The landscape of global Christianity has changed dramatically since 1910. Between 1910 and 2010, the number of missionaries increased from 62,000 to 400,000. Yet, despite the increase, mission and development agencies are still struggling to reach the unreached with the gospel. I argue that one of the key reasons for this is that many organizations are operating from an international model rather than a global model:
Here are some definitions for key terms related to global leadership that will be critical in understanding how organizations can become global, rather than just international:
Mission and development agencies need to make drastic changes as they face the challenges of the next hundred years.
Key data points collected by Johnson and Ross suggest that mission and development agencies need to make drastic changes as they face the challenges of the next hundred years, particularly in relation to serving the unreached:
Mission and development agencies need to be intentional in changing their approach to their work.
After absorbing these four data points, mission and development agencies need to be intentional in changing their approach to their work. The remainder of this article will examine whether operating like a global organization could help mission and development agencies better achieve their goals, and allow them to do a better job of reaching the unreached.
Research into a small sample size of NGOs and mission agencies operating in Rwanda that have an international or global headquarters elsewhere has yielded the following findings on the distinct characteristics that distinguish global from international organizations:
In many ways, this study continues and is unfinished business. The author is making changes in his own life and ministry to focus more on serving the unreached through the platform of education. The author does not have data points to offer from organizations that are currently serving the unreached, as Rwanda does not have unreached people groups. That being said, the author would suggest the following applications for the church and mission/development agencies to consider in reaching the unreached:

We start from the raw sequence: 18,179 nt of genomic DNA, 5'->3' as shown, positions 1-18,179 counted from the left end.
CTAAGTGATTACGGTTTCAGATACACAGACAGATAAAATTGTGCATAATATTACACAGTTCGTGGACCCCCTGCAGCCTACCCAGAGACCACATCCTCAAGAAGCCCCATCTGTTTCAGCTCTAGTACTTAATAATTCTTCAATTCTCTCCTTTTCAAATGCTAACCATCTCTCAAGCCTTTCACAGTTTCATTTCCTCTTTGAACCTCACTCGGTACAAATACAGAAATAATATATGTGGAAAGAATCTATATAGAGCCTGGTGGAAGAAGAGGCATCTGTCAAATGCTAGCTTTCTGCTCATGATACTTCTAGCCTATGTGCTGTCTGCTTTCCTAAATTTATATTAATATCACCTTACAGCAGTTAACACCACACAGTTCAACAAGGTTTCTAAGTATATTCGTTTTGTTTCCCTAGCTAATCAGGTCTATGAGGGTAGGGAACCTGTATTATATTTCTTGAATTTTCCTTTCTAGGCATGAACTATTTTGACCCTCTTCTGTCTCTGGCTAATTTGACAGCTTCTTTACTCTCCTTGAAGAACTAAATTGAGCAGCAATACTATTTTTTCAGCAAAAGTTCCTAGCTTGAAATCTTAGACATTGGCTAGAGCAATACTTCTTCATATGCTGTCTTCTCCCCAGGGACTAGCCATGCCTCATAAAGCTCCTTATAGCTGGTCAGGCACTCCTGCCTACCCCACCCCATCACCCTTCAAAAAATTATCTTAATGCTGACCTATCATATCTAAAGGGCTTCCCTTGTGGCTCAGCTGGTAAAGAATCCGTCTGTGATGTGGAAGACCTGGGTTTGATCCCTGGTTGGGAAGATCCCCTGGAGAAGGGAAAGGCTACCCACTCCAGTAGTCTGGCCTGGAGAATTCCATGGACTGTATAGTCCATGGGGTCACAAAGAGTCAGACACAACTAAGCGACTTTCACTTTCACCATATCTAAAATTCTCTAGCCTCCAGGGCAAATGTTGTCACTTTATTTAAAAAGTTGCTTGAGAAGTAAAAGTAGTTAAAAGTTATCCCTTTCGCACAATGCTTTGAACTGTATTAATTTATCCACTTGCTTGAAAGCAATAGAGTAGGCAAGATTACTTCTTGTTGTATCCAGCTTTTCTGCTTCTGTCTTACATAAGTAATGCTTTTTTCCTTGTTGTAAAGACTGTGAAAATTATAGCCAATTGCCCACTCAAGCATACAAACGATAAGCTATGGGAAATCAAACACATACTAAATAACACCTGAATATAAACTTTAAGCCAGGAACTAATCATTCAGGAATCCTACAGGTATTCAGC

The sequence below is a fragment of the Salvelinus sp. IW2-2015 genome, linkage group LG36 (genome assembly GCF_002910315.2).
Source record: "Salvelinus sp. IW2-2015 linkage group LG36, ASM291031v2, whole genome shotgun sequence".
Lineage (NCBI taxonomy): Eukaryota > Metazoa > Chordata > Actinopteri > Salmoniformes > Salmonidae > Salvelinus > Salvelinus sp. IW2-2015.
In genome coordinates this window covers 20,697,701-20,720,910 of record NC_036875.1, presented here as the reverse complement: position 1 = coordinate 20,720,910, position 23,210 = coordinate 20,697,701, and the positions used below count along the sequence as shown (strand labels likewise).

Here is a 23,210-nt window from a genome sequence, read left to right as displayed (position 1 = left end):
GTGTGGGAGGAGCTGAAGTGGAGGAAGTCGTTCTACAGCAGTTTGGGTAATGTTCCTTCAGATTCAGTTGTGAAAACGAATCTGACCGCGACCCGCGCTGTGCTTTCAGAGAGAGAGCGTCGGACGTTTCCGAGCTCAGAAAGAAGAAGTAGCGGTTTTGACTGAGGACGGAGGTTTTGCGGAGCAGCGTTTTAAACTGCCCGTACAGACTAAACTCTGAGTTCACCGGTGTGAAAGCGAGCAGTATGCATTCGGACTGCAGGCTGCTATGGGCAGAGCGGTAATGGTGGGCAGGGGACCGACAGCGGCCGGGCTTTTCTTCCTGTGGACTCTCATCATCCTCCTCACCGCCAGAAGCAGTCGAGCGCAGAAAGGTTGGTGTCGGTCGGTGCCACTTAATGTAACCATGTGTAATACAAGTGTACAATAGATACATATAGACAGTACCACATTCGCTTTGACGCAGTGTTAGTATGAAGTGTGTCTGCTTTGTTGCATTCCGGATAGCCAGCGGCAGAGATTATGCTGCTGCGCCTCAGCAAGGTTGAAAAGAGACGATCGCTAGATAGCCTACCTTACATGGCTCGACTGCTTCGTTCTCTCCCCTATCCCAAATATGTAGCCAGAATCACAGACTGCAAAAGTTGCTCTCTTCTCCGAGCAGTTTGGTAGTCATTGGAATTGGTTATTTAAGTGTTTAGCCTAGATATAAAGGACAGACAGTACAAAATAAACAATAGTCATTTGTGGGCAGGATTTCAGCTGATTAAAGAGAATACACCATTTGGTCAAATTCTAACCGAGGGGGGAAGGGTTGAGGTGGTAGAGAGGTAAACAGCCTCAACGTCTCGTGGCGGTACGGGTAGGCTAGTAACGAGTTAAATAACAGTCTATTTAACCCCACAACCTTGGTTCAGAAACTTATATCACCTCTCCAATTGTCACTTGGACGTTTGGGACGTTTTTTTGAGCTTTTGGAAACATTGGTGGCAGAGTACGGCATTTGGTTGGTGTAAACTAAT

The unevangelized are best served by organizations featuring global leadership.
Though the data points shared above are limited to organizations in Rwanda, the author believes these can be applied to mission and development agencies worldwide. The author is looking to expand his data to include organizations serving among the unreached in order to better formulate his conclusions. That being said, the author believes that our strategies in mission and development clearly need to change since many current mission efforts are directed at the wrong targets.
Based on his research, the author believes that the unevangelized are best served by organizations featuring global leadership. These organizations are more effective in representing the diversity of global Christianity and are more likely to encourage local contextualization of the gospel. While the author believes organizations that display global leadership principles will be better suited to serving the unreached with the Gospel, he invites readers to join a discussion to test the correlations that seem to exist. As a result of implementing some of the global leadership principles found above, may more Hindus, Muslims, Buddhists and other not-yet believers come to know Jesus through personal relationships with Christ-followers.
Ben Thomas and his wife Susie lead the Kigali International Community School in Kigali, Rwanda. They are co-founders of B2theworld, an organization focused on blessing children, families, and communities in countries recovering from war through transformational educational institutions. In 2016 Ben completed his Doctor of Ministry in Global Christianity and Development from Gordon-Conwell Theological Seminary.